I don’t know where to begin with Yuzu. This was another hard decision because I wanted there to be ten restaurants on my Top 10 list. It turned out to be eleven because Basil Leaf Cafe and Yuzu Sushi and Robata Grill were deserving of the top position. My first visit to Yuzu had moved the expectation bar way up. No one disappears behind a door and comes back with a delectable dish. The sushi station and the robata grill are on full display, so you know exactly what you are getting. I was curious as to how a sushi bar could have a constant flow of patrons early in the day on a summer Saturday. It was after the first bite of some grilled eggplant from the robata grill that I understood why. Based on all of the robata grill items and sushi that my server had brought to the table, I honestly believe I could have won the lottery if I had asked her for the winning numbers. Everything was delicious.

Yuzu Sushi and Robata Grill

I am hoping that 2014 will not be as busy and fast as 2013 has been. Yes, there is the saying that you should take time to smell the roses. But when there is the aroma of some inviting food wafting from the kitchen, put those roses in a vase and go see what the source of the aroma is. I know that I shall do just that in the New Year. I have to come up with ten more new restaurants for 2014. That means weight gain. Oh wait, no, that means I had better get started coming up with a list of eateries to sample throughout 2014.

And at this time, I would like to thank all who have been following Chicago Alphabet Soup and who have been giving me encouragement. Enjoy the holiday and may the New Year bring you joy and continued peace. And if none of that, then may some server bring you a dish that makes you sing a happy song.

The Reinvention Episode

Kabul House

For my 40th birthday, my friends at the time had made reservations for a return visit to Kabul House, which was in the Eastern part of Skokie at the time.  Kabul House was the first restaurant that I had blogged when I started Chicago Alphabet Soup. After going down the list of alphabets, I had never returned to the top of the alphabet for a visit back to Kabul House or to any other Afghani restaurants in the Chicago metropolitan area. I had gone to an Italian restaurant and the web owner sent a beautiful response to my blog write-up of the restaurant and followed up with a recommendation for going to Kabul House. My response was that I had gone to Kabul House, only to discover that the original location I gone to had closed. I was rather disappointed because there were no other Afghani restaurants in the city and the experience was incredible the two times that I had gone. There was a bittersweet moment while having to update Chicago Alphabet Soup accordingly. Fast forward to  2013 and I finally made it a point to go to the new location.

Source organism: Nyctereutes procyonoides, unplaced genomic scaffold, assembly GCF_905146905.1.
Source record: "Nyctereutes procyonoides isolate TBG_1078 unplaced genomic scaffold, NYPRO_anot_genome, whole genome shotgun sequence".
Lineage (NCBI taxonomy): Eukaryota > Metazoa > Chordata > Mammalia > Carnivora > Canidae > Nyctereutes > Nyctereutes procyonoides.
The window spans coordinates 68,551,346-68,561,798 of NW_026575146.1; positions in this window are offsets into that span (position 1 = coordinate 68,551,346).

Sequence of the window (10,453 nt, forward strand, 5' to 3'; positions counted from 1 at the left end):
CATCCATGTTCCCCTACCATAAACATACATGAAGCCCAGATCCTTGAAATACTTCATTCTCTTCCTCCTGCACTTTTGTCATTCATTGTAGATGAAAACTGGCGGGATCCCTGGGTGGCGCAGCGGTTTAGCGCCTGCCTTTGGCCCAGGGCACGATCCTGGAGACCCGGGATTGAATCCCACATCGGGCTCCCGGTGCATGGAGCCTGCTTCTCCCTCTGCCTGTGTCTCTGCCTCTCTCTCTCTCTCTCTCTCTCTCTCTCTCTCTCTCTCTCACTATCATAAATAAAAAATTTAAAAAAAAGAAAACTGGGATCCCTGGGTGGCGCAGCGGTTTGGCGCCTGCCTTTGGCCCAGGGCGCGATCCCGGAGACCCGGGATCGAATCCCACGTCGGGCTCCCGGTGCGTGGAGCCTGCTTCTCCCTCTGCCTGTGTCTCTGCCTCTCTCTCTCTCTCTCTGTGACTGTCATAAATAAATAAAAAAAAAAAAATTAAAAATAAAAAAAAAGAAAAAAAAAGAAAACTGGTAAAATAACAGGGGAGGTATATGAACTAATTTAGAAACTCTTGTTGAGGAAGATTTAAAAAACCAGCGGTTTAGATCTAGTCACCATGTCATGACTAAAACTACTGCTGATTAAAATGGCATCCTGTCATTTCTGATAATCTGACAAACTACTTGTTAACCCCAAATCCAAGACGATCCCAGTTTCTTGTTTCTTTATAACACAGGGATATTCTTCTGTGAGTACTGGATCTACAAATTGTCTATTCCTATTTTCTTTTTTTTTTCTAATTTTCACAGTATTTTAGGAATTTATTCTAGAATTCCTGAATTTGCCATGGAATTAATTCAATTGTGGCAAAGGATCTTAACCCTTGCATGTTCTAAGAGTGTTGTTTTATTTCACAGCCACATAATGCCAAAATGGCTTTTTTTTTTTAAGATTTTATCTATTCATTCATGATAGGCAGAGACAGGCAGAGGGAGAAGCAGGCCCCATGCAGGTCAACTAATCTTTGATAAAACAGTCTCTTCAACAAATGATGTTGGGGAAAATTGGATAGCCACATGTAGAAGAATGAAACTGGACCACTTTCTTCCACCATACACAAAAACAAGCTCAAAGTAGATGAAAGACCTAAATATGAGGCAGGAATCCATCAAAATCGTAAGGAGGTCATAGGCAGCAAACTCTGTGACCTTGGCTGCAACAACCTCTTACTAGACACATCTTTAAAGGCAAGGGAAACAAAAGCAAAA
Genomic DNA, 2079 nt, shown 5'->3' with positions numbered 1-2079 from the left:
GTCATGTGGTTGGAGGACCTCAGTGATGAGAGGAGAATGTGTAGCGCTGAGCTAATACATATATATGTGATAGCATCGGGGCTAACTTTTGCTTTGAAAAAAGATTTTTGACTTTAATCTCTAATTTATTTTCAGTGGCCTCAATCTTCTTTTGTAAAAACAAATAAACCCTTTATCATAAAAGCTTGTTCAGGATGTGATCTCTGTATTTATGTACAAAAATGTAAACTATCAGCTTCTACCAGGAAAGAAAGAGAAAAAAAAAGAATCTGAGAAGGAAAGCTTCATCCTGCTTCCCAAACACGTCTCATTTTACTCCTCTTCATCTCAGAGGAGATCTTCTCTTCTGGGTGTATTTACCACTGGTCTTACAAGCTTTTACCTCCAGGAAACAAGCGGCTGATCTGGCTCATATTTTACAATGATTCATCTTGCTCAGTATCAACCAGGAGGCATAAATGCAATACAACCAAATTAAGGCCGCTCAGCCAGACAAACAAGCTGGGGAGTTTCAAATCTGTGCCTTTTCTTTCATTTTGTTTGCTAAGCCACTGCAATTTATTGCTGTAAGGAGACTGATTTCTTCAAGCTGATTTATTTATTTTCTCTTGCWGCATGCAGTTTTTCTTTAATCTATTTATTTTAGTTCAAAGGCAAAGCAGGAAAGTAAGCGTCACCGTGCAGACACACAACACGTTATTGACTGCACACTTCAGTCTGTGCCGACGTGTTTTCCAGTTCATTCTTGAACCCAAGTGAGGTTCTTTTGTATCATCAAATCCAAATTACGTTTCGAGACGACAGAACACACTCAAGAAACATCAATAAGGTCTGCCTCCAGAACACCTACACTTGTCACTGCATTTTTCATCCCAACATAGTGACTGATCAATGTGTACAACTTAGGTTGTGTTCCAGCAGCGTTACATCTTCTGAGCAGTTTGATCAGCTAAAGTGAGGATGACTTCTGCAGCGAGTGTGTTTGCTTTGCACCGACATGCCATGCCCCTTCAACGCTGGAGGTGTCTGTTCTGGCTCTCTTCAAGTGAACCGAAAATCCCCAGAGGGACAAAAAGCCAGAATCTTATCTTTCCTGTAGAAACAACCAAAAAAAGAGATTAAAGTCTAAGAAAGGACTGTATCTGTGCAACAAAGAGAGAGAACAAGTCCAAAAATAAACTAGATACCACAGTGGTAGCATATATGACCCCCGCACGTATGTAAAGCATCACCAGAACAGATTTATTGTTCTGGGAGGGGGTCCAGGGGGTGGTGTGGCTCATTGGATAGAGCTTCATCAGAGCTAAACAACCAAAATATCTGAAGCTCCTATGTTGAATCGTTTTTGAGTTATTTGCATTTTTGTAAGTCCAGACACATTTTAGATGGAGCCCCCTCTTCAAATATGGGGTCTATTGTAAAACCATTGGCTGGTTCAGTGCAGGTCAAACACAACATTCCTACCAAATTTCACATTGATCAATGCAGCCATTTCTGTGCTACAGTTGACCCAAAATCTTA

Cardamom Tea

Cardamom Tea

Aush-Rishta

Aush-Rishta

At 4949 Oakton Street in Skokie, Illinois, is the new location for Kabul House. The section of town where it resides has a bit of a residential feel to it with a small booming business location.  Only a few weeks ago I was in the area at a neighbouring Jamaican restaurant. But I had to revisit the place where it all began, albeit at a new locale, so that I could update Chicago Alphabet Soup with current foodtography. Spacious and light on the inside, I sat near a window so that I could have natural light for my compositions. These shots had to be special, although no more special than any other photos I have taken of food. Once the server came to table and warned me that there were some items not available because a private party the night before had wiped them out of some staple dishes that they serve, I relied on recommendations for what I should order. Knowing I was going to capture the impressions of the dishes, I wanted everything linearly so not all dishes came at once and the order was placed accordingly.

Mantoo

Mantoo

I started with an aush-rishta. This soup consisted of chickpeas, lentil, red kidney beans, and noodles with fenugreek, parsley, cilantro, and garlic. Immediately after the first slurp, I was reminded of harrira that I have had at Algerian cafes and at some other North African restaurants.  There was absolutely nothing disappointing about the soup. And with the soft, homemade bread that came complimentary, I had no shame at all when I took pieces of the bread and sopped of the last of the gravy that was left when I had finished handling the soup. Instead of ordering a cold drink, I had cardamom tea that was bottomless. Being a tea snob, and by that I mean someone who drinks tea that is brewed from loose leaves as opposed to from tea bags, I can vouch that this tea is not from tea bags. You could taste the cardamom, not just a hint of it. And it went very, very well with  the soup.